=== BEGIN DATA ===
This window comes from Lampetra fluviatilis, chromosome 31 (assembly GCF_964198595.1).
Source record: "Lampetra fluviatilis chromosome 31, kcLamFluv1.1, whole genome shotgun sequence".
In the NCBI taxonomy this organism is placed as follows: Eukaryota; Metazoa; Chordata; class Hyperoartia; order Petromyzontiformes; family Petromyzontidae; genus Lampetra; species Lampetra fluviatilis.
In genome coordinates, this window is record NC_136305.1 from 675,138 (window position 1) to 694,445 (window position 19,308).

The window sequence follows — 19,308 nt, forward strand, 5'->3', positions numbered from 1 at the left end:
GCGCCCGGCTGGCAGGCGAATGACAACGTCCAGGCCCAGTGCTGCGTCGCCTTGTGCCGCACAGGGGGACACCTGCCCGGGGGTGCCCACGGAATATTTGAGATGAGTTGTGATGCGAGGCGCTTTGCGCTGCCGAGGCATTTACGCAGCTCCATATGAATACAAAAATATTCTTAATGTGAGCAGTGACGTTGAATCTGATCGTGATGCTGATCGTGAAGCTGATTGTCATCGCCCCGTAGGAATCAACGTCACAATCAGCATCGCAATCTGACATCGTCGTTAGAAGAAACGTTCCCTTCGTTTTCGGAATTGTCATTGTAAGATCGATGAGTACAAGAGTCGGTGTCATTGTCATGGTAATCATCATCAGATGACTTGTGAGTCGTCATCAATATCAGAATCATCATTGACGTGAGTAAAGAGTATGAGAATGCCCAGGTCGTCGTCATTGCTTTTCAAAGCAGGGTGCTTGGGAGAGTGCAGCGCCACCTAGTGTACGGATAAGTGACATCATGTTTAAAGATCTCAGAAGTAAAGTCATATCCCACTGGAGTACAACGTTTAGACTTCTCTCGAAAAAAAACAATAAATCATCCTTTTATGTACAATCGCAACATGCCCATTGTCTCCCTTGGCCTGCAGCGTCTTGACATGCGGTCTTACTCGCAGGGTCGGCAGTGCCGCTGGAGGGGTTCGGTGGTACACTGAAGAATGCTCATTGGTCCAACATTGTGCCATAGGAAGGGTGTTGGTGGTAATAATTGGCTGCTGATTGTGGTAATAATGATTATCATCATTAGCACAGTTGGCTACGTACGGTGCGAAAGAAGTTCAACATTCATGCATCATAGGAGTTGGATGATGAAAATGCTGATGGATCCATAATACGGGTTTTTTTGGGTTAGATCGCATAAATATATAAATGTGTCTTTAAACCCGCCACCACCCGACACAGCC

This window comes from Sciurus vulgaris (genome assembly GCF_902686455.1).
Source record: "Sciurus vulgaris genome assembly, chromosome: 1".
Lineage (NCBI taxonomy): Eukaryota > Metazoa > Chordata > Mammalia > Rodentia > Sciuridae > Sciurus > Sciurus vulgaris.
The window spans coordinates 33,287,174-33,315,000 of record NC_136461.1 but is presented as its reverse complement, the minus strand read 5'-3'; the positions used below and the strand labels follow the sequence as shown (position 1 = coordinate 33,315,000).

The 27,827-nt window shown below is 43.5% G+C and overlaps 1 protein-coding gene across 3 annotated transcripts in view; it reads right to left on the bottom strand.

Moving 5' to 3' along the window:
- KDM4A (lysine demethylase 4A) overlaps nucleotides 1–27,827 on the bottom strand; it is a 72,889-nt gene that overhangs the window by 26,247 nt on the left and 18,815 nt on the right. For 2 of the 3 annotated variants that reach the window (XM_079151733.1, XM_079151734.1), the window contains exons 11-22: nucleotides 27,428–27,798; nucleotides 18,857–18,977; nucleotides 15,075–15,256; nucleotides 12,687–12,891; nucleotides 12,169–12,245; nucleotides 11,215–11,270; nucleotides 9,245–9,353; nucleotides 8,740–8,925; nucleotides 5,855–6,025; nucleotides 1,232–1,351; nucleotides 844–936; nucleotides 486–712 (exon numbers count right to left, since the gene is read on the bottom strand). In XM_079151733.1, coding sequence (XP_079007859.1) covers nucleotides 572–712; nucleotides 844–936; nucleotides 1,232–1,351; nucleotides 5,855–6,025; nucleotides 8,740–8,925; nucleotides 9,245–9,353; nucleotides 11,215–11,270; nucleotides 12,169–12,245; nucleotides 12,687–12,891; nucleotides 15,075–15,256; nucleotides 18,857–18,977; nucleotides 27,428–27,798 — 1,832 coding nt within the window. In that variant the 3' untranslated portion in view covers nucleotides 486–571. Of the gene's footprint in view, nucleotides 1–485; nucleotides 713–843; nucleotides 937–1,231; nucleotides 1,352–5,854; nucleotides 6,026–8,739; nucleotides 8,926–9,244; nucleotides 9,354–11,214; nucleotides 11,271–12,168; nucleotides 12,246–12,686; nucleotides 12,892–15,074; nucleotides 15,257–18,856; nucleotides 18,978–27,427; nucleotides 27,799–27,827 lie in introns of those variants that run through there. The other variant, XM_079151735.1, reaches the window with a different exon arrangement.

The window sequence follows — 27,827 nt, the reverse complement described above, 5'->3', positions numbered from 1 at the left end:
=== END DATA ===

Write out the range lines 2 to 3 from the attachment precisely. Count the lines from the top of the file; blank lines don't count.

Source record: "Lampetra fluviatilis chromosome 31, kcLamFluv1.1, whole genome shotgun sequence".
In the NCBI taxonomy this organism is placed as follows: Eukaryota; Metazoa; Chordata; class Hyperoartia; order Petromyzontiformes; family Petromyzontidae; genus Lampetra; species Lampetra fluviatilis.